ISLAMABAD, April 16: The Hazara Student Federation (HSF) in the federal capital has spent the last month participating in seminars and organising protests, calling for a broad coalition between Baloch, Hazara and Pakhtun people in Balochistan.
“It makes no sense to stand divided when we all face the same threats and dangers. We have all been victim of violent kidnappings and killings, and the only way forward is to stand in solidarity,” says Sajjad Hussain Changezi, one of the members and spokespersons of the HSF.
The student federation calls for a political, non-violent resistance against elements that are threatening, kidnapping and killing members of all ethnic communities in Balochistan.
Waleed Umar, a Baloch youth and student, agrees with Changezi.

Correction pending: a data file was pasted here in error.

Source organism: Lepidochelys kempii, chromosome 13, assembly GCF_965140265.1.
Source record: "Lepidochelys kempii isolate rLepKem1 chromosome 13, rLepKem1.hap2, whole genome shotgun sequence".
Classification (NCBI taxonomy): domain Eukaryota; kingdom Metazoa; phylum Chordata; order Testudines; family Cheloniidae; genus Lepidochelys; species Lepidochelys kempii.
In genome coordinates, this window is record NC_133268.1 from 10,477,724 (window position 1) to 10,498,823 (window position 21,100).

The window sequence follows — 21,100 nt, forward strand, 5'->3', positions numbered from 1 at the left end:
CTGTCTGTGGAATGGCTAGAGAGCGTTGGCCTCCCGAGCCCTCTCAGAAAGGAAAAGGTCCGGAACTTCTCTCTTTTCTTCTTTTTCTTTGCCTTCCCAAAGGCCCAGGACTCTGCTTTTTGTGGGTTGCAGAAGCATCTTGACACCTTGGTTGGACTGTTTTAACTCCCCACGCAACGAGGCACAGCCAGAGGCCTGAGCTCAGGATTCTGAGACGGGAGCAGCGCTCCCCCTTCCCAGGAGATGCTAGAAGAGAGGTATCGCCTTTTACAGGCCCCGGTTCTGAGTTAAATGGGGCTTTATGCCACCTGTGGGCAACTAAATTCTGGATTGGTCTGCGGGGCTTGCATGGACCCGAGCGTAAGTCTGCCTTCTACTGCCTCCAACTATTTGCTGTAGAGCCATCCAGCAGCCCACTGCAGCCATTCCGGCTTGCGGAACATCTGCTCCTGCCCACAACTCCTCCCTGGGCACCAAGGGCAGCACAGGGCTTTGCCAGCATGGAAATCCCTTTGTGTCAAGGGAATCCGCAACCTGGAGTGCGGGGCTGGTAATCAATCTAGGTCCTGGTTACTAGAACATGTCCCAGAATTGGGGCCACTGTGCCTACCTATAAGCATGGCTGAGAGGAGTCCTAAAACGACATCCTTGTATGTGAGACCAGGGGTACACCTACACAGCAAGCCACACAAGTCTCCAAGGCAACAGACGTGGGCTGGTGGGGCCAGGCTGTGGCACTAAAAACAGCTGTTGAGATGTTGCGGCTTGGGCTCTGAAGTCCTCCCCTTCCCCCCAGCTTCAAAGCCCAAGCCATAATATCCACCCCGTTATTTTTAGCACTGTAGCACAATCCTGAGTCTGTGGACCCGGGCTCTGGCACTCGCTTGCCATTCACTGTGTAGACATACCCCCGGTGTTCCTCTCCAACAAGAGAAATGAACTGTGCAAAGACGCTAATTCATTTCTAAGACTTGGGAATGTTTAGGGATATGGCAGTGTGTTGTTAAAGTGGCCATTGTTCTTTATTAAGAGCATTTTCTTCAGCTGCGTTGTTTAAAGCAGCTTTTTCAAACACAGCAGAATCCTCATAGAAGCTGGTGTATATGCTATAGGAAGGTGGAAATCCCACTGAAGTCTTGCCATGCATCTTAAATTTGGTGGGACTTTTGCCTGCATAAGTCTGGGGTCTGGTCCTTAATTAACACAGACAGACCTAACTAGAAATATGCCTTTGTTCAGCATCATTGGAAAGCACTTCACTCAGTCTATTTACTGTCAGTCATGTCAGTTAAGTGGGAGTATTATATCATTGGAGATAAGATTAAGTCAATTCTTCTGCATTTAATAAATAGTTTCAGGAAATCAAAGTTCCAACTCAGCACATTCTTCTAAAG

“We only have each other now. It is crucial that we support each other, said Umar, who participated and spoke at a protest organised by the HSF against a spate of killings of Hazaras in Balochistan on Saturday.
“Umar participated and spoke at the protest, putting his own life at risk. He is brave for having stood up in front of the Islamabad press club, side by side with us,” says Changezi.
“The truth is that the state bears a huge burden of the responsibility for the law and order situation in Balochistan. The Baloch accuse the military and intelligence agencies for extrajudicial kidnappings and killings in Balochistan.
And when it comes to the Hazaras, the continued presence of the Lashkar-i-Jhangvi in Quetta indicates that the state has either failed to protect us or is directly complicit in keeping them there.
The Pakhtuns are also in constant danger living in such a situation,” says Changezi.
More than 700 Hazaras have been killed in Balochistan since September 11, 2001.
“We have common enemies, and a common path. The only way we can resist the enormous threats that we stand against, is to stand together,” says Umar.
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